Moral Concerns

Via Thomas B Edsall's recent New York Times column "Where Does All That Hate We Feel Come From?", from the (2012) paper "Tracing the threads: How five moral concerns (especially Purity) help explain culture war attitudes" by Spassena P. Koleva, Jesse Graham, Ravi Iyer, Peter H. Ditto, and Jonathan Haidt:

Briefly, the five moral foundations are harm/care, fairness/reciprocity, ingroup/loyalty, authority/respect, and purity/sanctity. The harm/care foundation leads us to disapprove of individuals that cause pain and suffering and to approve of those who prevent or alleviate harm. The fairness/reciprocity foundation makes us sensitive to issues of equality and justice and leads us to frown upon people that violate these principles. The ingroup/loyalty foundation is based on our attachment to groups (e.g. our family, church, or country), leading us to approve of those who contribute to the group's well-being and cohesion. The authority/respect foundation is based on our tendency to create hierarchically structured societies of dominance and subordination. This foundation includes approval of individuals who fulfill the duties associated with their position on the social ladder, for example by showing good leadership, or obedience. Lastly, the purity/sanctity foundation is based on the emotion of disgust in response to biological contaminants (e.g. feces or rotten food), and to various social contaminants like spiritual corruption, or the inability to control one's base impulses (see Rozin, Haidt, & McCauley, 2008, on disgust). In the context of previous research on ideology, fairness/reciprocity relates to a concern for inequality and authority/respect to a preference for stability versus change (Graham, Haidt, & Nosek, 2009).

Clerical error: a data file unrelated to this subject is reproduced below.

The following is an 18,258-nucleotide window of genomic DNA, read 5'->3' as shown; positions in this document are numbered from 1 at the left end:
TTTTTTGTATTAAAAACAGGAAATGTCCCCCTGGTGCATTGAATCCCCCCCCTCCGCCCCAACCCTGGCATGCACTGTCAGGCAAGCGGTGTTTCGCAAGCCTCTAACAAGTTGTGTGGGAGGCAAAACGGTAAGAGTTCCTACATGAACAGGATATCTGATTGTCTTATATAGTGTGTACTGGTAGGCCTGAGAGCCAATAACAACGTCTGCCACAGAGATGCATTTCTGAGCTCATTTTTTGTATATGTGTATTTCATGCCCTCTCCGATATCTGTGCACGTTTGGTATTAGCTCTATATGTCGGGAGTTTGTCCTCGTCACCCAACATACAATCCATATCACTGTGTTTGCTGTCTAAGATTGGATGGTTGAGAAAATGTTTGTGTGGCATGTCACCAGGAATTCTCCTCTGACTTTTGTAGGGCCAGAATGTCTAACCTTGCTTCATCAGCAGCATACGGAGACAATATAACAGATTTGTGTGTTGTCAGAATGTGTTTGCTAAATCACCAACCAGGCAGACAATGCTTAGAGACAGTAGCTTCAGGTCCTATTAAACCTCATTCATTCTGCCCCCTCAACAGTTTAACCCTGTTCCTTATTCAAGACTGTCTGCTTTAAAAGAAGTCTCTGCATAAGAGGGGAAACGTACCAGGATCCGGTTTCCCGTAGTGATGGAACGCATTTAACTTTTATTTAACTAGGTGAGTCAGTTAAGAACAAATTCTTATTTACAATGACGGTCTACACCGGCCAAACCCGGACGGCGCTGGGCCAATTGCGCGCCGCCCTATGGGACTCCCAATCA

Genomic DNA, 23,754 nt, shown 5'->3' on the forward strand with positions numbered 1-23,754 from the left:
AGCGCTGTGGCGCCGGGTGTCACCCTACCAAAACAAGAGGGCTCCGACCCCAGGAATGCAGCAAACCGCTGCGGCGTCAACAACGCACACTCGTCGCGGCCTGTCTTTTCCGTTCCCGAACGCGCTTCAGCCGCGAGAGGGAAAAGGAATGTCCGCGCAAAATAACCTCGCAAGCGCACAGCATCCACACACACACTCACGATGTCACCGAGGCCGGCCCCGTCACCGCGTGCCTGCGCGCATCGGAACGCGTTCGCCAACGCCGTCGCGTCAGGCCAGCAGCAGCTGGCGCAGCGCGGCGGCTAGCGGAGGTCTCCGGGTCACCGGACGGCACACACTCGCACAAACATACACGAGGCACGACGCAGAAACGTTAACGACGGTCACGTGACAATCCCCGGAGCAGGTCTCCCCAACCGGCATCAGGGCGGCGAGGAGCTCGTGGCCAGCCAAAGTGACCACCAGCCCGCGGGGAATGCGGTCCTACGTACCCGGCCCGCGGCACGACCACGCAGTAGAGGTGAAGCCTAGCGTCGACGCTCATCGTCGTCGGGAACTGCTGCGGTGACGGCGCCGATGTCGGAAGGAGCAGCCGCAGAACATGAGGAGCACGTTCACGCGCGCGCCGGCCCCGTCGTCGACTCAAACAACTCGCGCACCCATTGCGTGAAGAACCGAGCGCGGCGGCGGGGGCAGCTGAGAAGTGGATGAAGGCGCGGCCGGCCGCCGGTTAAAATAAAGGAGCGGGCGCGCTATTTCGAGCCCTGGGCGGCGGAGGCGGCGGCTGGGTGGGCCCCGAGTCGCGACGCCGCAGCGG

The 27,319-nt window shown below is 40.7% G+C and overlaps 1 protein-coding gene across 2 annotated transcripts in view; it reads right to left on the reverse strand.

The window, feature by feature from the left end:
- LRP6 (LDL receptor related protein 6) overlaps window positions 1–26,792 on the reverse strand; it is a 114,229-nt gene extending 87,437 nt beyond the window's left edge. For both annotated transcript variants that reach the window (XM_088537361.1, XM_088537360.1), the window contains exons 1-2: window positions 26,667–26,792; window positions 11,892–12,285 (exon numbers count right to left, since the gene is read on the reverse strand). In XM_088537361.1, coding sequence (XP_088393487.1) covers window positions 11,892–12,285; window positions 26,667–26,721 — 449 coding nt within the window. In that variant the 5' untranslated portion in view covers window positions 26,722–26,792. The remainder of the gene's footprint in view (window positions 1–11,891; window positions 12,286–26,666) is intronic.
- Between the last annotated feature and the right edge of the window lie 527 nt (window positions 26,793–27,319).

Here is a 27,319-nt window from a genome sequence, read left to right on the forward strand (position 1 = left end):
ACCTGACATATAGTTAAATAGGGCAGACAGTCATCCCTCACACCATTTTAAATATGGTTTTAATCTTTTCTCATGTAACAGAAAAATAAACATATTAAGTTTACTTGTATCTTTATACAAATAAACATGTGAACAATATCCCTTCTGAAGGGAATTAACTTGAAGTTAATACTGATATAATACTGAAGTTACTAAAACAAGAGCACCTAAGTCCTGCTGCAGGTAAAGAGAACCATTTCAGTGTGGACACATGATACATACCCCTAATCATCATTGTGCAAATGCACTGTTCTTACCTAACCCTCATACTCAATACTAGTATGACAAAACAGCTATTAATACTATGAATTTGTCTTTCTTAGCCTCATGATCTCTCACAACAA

(cf Roots of Morality (2009-04-03), Brainpickings Tidbits (2012-07-31), Righteous Mind (2020-07-12), Negative Thinking Patterns (2015-08-28), Liberty, Equality, Truth (2021-02-24), Complicate the Story (2022-01-16), ...) - ^z - 2022-05-02